Nightshade vegetables belong to the plant family called Solanaceae. These plants have been widely used as foods by many cultures for thousands of years. For instance, peppers, potatoes, and tomatoes add spice, flavor, and texture to many dishes!
Commonly Consumed Nightshade Vegetables:
- Tomatoes: All varieties
- Peppers: Including sweet peppers, chili peppers, bell, etc.
- Paprika and Cayenne
- Potatoes: All varieties, red, Russets, fingerling, etc.
- Tomatillos: A green, tomato-like veggie
There is no scientific evidence that this plant family is harmful to your health. Many foods in the Solanaceae family contain alkaloids, and these are chemicals that may impact the human nervous, digestive, and immune systems. Some pharmaceutical medications are derived from nightshade alkaloids. Nightshade vegetables are safe from a medical standpoint, but there are still cases of people who report food sensitivities.
Other Potential Problem Vegetables:
Roots and tubers of this family have anti-nutritive compounds. These anti-nutritive compounds may interfere with the absorption of nutrients from the plants. Subsequently, the potato members of this food family may cause digestive symptoms, blood sugar problems, and digestive upset.
Yam and sweet potatoes are in the family Convolvulaceae. However, people who are potato-sensitive may notice sensitivity or intolerance to these tubers.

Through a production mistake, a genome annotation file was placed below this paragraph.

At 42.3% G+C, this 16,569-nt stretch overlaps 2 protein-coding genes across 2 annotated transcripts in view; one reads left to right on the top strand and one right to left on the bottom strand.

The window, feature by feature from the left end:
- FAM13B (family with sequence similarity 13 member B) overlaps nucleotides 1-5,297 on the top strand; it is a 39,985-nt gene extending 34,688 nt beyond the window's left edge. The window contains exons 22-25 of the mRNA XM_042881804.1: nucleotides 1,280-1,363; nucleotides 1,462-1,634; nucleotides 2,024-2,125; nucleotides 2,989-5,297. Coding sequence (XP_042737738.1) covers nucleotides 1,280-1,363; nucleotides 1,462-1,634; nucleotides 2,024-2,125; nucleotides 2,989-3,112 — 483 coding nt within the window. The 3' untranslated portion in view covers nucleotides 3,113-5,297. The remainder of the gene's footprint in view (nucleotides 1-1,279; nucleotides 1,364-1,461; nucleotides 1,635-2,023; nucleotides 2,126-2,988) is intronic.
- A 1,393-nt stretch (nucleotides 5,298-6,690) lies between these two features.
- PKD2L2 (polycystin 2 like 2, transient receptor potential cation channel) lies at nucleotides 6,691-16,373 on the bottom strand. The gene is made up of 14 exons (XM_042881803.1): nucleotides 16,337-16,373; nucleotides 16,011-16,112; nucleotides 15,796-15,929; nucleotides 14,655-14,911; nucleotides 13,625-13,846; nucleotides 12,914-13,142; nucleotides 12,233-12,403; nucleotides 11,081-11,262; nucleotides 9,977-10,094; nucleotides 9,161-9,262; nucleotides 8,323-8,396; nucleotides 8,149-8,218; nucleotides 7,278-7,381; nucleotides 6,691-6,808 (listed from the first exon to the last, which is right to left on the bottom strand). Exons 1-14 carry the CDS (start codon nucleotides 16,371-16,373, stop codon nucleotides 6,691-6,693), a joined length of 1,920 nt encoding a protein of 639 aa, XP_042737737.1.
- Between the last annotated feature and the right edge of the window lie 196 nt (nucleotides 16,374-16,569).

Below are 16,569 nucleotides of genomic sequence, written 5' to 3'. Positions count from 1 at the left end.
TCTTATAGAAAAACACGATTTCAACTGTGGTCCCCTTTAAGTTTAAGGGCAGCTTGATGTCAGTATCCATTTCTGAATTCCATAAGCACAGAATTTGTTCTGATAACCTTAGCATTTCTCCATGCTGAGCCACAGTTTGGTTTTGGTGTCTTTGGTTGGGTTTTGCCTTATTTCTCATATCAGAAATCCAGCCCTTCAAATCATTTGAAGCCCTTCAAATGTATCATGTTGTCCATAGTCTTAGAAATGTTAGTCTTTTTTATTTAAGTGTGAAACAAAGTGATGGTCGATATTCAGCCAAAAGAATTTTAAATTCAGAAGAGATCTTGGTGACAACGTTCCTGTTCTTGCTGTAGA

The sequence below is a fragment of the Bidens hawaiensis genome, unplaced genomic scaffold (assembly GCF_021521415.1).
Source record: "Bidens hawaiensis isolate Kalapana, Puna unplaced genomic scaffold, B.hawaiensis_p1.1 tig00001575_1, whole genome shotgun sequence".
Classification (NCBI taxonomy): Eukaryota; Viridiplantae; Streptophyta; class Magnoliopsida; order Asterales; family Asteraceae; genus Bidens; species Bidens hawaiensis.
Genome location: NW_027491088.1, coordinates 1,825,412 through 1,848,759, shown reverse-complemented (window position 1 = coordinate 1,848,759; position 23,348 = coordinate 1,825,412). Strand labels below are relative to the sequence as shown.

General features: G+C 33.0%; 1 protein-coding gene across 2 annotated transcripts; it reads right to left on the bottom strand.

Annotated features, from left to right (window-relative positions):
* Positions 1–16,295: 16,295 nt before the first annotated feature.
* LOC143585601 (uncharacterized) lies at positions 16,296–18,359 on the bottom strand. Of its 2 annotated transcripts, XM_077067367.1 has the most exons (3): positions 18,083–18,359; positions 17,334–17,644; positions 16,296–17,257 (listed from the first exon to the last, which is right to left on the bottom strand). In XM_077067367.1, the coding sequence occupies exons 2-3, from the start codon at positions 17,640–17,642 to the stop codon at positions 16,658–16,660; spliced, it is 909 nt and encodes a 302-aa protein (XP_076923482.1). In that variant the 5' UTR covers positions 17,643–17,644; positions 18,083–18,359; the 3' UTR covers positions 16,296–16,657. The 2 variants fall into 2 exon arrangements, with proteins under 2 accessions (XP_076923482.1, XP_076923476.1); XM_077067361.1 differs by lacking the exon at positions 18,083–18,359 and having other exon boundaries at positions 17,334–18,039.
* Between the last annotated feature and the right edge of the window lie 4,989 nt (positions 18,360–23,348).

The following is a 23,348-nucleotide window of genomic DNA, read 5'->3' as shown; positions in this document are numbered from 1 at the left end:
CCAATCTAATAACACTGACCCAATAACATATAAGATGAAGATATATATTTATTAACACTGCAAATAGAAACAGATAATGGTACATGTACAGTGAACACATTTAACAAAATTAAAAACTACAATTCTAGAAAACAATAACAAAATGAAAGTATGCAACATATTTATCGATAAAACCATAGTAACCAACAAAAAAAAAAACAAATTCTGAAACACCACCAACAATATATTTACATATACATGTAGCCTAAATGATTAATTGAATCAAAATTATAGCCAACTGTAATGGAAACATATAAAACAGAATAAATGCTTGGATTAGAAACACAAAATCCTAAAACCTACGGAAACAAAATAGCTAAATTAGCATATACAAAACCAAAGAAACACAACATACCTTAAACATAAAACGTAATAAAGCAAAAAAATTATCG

Other plants in the Solanaceae family may cause joint swelling and pain in some people.
Other starchy plant families that some people with nightshade sensitivity may react to (ask your doctor about these if you have a potato or nightshade sensitivity):
- Fabaceae: Jicama (contains alkaloids)
- Convolvulaceae: Yams and sweet potatoes (contains alkaloids)
- Colocasia: Taro root
- Euphorbiaceae: Cassava/tapioca
- Helianthus tuberosus, daisy family: Jerusalem artichoke
Remember, food sensitivities and intolerances may not be the same for everyone! Furthermore, intolerance to tomatoes does not automatically mean an intolerance to eggplant or potatoes. And with such a diverse food family, it is not necessary to throw the baby out with the bathwater! We suggest reaching out to your doctor on how to determine which foods may be a problem for you.
Check out our Potato Substitution Page!